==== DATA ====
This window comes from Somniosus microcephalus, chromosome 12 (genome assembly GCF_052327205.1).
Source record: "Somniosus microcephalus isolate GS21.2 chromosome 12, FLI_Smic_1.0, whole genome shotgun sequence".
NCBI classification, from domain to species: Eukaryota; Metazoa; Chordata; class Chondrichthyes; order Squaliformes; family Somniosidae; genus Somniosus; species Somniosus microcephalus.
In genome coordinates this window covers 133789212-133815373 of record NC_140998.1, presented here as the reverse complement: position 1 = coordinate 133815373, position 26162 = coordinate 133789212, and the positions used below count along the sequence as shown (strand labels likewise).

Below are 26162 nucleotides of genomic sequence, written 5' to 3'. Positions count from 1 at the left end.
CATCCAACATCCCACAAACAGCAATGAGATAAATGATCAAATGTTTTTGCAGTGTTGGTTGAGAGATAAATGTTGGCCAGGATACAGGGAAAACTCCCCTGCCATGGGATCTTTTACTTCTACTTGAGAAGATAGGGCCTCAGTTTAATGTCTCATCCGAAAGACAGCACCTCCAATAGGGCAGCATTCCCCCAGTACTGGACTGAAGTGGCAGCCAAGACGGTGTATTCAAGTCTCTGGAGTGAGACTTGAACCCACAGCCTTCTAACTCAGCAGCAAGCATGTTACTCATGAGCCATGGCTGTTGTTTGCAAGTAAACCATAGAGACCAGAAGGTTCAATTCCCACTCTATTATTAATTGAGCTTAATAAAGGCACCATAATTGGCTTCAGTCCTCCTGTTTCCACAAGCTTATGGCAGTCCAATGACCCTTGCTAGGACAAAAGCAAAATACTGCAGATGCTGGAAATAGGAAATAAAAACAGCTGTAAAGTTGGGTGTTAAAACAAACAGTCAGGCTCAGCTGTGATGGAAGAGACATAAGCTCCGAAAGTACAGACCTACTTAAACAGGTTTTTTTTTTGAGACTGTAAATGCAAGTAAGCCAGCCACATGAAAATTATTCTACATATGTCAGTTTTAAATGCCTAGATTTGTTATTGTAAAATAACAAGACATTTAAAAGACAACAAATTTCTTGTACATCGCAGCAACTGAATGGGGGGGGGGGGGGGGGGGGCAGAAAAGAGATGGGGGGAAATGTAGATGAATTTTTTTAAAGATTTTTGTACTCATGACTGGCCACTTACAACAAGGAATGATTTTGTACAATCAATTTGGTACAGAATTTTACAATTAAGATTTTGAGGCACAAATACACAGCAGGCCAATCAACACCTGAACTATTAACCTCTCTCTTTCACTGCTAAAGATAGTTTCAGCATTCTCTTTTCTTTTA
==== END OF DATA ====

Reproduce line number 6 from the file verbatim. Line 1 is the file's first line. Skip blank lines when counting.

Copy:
CATCCAACATCCCACAAACAGCAATGAGATAAATGATCAAATGTTTTTGCAGTGTTGGTTGAGAGATAAATGTTGGCCAGGATACAGGGAAAACTCCCCTGCCATGGGATCTTTTACTTCTACTTGAGAAGATAGGGCCTCAGTTTAATGTCTCATCCGAAAGACAGCACCTCCAATAGGGCAGCATTCCCCCAGTACTGGACTGAAGTGGCAGCCAAGACGGTGTATTCAAGTCTCTGGAGTGAGACTTGAACCCACAGCCTTCTAACTCAGCAGCAAGCATGTTACTCATGAGCCATGGCTGTTGTTTGCAAGTAAACCATAGAGACCAGAAGGTTCAATTCCCACTCTATTATTAATTGAGCTTAATAAAGGCACCATAATTGGCTTCAGTCCTCCTGTTTCCACAAGCTTATGGCAGTCCAATGACCCTTGCTAGGACAAAAGCAAAATACTGCAGATGCTGGAAATAGGAAATAAAAACAGCTGTAAAGTTGGGTGTTAAAACAAACAGTCAGGCTCAGCTGTGATGGAAGAGACATAAGCTCCGAAAGTACAGACCTACTTAAACAGGTTTTTTTTTTGAGACTGTAAATGCAAGTAAGCCAGCCACATGAAAATTATTCTACATATGTCAGTTTTAAATGCCTAGATTTGTTATTGTAAAATAACAAGACATTTAAAAGACAACAAATTTCTTGTACATCGCAGCAACTGAATGGGGGGGGGGGGGGGGGGGGCAGAAAAGAGATGGGGGGAAATGTAGATGAATTTTTTTAAAGATTTTTGTACTCATGACTGGCCACTTACAACAAGGAATGATTTTGTACAATCAATTTGGTACAGAATTTTACAATTAAGATTTTGAGGCACAAATACACAGCAGGCCAATCAACACCTGAACTATTAACCTCTCTCTTTCACTGCTAAAGATAGTTTCAGCATTCTCTTTTCTTTTA